New Mexico, Deaths (FamilySearch Historical Records)

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FamilySearch Record Search This article describes a collection of historical records available at
Access the records: New Mexico Death Records, 1889-1945 .

Collection Time Period

This collection of death certificates for New Mexico covers the years 1889-1945.

Record Description

Death entries were recorded in preprinted register books. Earlier records were handwritten, but later the entries were mostly typewritten.

Record Content

The key genealogical facts found in most death records are: *Name of the deceased *Death date and place *Cause of death *Age in years, months, and days *Gender *Color or race *Marital status *Parents’ names *Birthplace *Occupation *Name of the informant (earlier entries list the relationship to the deceased) == How to Use the Records == The records usually contain clues for further research, including the birth date and birthplace of the individual, the spouse’s name, parents’ names, residence, occupation, marital status, and name of an informant. Death records contain information about a person's death, including the date of death, place of death, sometimes the names of the mother and father, and even the physician who attended the death. Death certificates issued by state and local governments will often include the place of residence, and the mother's maiden name.

Record History

Statewide vital records registration officially began in 1920, although there are some records as early as 1889. Death records prior to 1919 were collected by a variety of institutions which were not health-related, including counties and churches. For the most part these records are not available from New Mexico Vital Records and Health Statistics. The state achieved 90-percent compliance by the end of the 1920s.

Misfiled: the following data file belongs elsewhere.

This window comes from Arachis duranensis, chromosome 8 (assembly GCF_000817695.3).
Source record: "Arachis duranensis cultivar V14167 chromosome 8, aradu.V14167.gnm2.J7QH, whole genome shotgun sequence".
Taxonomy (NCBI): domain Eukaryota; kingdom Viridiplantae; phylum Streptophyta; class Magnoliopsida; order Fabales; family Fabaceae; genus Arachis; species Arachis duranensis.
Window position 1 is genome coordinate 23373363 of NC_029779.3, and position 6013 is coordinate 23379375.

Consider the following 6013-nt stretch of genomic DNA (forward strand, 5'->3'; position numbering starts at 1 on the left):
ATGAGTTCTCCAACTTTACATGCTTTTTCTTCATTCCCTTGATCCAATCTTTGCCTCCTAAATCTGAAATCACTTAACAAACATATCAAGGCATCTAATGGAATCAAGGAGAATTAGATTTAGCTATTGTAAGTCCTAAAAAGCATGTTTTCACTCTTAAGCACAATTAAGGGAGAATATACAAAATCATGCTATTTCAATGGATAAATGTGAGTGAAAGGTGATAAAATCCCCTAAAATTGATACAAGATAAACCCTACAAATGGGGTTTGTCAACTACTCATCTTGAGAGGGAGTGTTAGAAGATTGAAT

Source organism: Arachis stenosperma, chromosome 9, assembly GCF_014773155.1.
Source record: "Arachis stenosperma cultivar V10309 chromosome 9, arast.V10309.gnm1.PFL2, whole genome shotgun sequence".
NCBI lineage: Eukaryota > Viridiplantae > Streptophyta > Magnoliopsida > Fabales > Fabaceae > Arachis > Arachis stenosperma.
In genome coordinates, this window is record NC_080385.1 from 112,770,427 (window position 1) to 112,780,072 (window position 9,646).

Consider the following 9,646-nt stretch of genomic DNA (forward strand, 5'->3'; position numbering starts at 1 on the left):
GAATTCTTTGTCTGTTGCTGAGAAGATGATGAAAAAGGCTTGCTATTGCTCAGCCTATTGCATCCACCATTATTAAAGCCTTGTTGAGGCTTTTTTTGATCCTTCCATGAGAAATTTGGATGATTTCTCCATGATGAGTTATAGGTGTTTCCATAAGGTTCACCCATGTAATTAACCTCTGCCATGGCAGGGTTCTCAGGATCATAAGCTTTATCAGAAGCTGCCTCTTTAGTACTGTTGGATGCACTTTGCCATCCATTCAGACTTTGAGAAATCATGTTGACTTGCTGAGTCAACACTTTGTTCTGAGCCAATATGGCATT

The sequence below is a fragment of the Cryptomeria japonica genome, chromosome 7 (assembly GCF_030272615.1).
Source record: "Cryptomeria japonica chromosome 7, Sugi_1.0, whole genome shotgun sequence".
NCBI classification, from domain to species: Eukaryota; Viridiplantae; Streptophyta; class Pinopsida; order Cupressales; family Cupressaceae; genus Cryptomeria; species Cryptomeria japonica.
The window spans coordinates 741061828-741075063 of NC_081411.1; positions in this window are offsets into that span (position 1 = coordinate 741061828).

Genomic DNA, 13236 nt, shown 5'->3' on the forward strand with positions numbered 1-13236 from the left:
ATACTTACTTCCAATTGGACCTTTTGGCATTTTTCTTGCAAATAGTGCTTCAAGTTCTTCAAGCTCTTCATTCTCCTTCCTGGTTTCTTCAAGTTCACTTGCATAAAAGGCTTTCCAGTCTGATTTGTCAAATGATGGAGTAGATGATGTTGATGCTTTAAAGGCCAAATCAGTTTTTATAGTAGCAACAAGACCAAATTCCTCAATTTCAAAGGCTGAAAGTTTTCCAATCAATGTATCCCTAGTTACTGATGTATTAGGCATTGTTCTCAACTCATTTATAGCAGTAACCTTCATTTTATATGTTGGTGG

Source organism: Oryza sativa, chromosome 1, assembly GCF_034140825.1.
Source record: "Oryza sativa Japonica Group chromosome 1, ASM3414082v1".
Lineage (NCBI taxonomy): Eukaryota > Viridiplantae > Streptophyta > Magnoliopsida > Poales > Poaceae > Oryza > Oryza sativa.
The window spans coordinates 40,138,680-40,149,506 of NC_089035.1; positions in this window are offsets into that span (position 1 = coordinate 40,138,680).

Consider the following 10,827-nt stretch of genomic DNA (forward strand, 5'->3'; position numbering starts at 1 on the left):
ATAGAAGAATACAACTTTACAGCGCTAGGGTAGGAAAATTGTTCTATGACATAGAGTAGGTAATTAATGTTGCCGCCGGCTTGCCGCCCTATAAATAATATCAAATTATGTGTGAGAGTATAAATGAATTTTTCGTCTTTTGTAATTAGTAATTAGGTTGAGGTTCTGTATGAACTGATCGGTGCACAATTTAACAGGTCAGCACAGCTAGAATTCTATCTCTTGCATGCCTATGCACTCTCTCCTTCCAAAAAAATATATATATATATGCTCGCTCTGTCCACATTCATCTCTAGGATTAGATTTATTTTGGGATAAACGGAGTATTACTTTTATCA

Why This Record was Created

The state required counties to begin recording deaths to track public health issues.

Record Reliability

The information recorded about the death is usually reliable; however there is always a chance for errors. The accuracy of the information depended on the memory of the informant, who was often a family member.

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Related Wiki Articles

New Mexico Vital Records

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Style Guide

For guidelines to use in creating wiki articles that describe collections of images and indexes produced by FamilySearch, see: FamilySearch Wiki: Guidelines for FamilySearch Collections pages

Guidelines for FamilySearch Collections pages

Sources of Information for This Collection:

 "New Mexico Statewide Death Records," database FamilySearch; from New Mexico Dept. of Health. "New Mexico death certificates, 1927-1945," FHL microfilm, 46 reels. Family History Library, Salt Lake City, Utah.

The format for citing FamilySearch Historical Collections, including how to cite individual archives is found in the following link: How to Create Source Citations for FamilySearch Historical Records Collections

Citing FamilySearch Historical Collections

A suggested format for keeping track of records that you have searched is found in the Wiki Article: How to Cite FamilySearch Collections Please add sample citations to this article following the format guidelines in the wiki article listed above. Examples of citations: *United States. Bureau of the Census. 12th census, 1900, digital images, From FamilySearch Internet ( September 29, 2006), Arizona Territory, Maricopa, Township 1, East Gila, Salt River Base and Meridian; sheet 9B, line 71 *Mexico, Distrito Federal, Catholic Church Records, 1886-1933, digital images, from FamilySearch Internet ( April 22, 2010), Baptism of Adolfo Fernandez Jimenez, 1 Feb. 1910, San Pedro Apóstol, Cuahimalpa, Distrito Federal, Mexico, film number 0227023 *Bureau of Vital Records & Health, Department of Health, Santa Fe, New Mexico. Death record. From FamilySearch Internet (, April 23, 2010. Pearlie D. Smith, 15 Mar 1924, Lovington, Lea, New Mexico, film number 2032890, record number 6.